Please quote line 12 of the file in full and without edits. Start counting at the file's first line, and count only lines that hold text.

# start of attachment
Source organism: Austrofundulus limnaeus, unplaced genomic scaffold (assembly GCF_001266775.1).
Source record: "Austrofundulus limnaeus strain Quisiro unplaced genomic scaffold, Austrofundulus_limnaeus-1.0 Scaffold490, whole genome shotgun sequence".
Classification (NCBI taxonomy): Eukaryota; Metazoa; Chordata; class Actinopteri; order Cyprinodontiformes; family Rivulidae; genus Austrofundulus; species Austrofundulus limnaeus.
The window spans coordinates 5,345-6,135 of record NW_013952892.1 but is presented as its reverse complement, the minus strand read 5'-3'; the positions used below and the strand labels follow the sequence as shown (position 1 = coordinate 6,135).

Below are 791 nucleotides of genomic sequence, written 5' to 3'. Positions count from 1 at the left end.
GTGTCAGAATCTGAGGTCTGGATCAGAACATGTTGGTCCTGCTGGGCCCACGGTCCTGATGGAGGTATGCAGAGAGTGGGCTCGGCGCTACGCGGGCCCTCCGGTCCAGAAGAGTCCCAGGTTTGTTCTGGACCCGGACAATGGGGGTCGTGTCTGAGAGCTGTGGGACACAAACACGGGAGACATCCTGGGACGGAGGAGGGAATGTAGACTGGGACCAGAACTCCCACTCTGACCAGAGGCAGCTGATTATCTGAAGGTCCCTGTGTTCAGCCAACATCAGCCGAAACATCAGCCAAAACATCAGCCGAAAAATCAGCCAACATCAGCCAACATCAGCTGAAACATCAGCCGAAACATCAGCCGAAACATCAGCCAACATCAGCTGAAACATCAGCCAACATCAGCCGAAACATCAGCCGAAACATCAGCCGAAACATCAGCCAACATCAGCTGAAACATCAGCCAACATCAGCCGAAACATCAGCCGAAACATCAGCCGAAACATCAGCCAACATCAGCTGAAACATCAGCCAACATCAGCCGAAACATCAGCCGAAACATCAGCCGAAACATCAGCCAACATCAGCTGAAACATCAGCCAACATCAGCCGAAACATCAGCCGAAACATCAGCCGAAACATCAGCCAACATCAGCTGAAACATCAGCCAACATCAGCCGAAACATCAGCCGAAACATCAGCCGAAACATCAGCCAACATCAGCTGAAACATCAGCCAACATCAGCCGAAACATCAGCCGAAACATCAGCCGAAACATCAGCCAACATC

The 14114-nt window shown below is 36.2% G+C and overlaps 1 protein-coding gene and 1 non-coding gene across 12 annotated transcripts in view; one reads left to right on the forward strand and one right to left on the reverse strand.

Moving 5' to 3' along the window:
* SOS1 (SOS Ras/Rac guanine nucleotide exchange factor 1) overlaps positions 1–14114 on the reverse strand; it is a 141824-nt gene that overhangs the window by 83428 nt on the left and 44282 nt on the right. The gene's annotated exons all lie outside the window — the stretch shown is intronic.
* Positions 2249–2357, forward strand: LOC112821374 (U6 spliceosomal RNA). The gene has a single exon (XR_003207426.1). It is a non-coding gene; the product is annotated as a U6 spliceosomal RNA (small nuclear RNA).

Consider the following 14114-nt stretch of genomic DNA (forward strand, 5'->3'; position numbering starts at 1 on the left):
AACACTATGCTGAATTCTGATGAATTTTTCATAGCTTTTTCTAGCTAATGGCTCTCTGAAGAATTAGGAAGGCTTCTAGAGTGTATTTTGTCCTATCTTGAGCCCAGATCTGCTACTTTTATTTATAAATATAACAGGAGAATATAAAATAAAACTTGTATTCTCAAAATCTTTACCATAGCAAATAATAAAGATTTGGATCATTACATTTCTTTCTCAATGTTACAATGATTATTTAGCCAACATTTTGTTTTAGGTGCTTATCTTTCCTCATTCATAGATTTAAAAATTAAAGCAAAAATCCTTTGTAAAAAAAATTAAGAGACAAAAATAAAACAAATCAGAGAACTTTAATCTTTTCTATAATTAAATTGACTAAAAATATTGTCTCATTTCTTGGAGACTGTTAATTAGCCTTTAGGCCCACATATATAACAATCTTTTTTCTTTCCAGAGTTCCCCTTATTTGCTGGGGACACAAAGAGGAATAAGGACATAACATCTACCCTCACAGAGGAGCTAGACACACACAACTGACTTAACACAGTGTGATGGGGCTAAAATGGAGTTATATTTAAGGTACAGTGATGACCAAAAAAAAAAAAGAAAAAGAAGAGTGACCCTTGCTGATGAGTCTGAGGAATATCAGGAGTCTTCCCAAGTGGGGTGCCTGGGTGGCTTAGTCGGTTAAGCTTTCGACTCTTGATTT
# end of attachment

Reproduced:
AACACTATGCTGAATTCTGATGAATTTTTCATAGCTTTTTCTAGCTAATGGCTCTCTGAAGAATTAGGAAGGCTTCTAGAGTGTATTTTGTCCTATCTTGAGCCCAGATCTGCTACTTTTATTTATAAATATAACAGGAGAATATAAAATAAAACTTGTATTCTCAAAATCTTTACCATAGCAAATAATAAAGATTTGGATCATTACATTTCTTTCTCAATGTTACAATGATTATTTAGCCAACATTTTGTTTTAGGTGCTTATCTTTCCTCATTCATAGATTTAAAAATTAAAGCAAAAATCCTTTGTAAAAAAAATTAAGAGACAAAAATAAAACAAATCAGAGAACTTTAATCTTTTCTATAATTAAATTGACTAAAAATATTGTCTCATTTCTTGGAGACTGTTAATTAGCCTTTAGGCCCACATATATAACAATCTTTTTTCTTTCCAGAGTTCCCCTTATTTGCTGGGGACACAAAGAGGAATAAGGACATAACATCTACCCTCACAGAGGAGCTAGACACACACAACTGACTTAACACAGTGTGATGGGGCTAAAATGGAGTTATATTTAAGGTACAGTGATGACCAAAAAAAAAAAAGAAAAAGAAGAGTGACCCTTGCTGATGAGTCTGAGGAATATCAGGAGTCTTCCCAAGTGGGGTGCCTGGGTGGCTTAGTCGGTTAAGCTTTCGACTCTTGATTT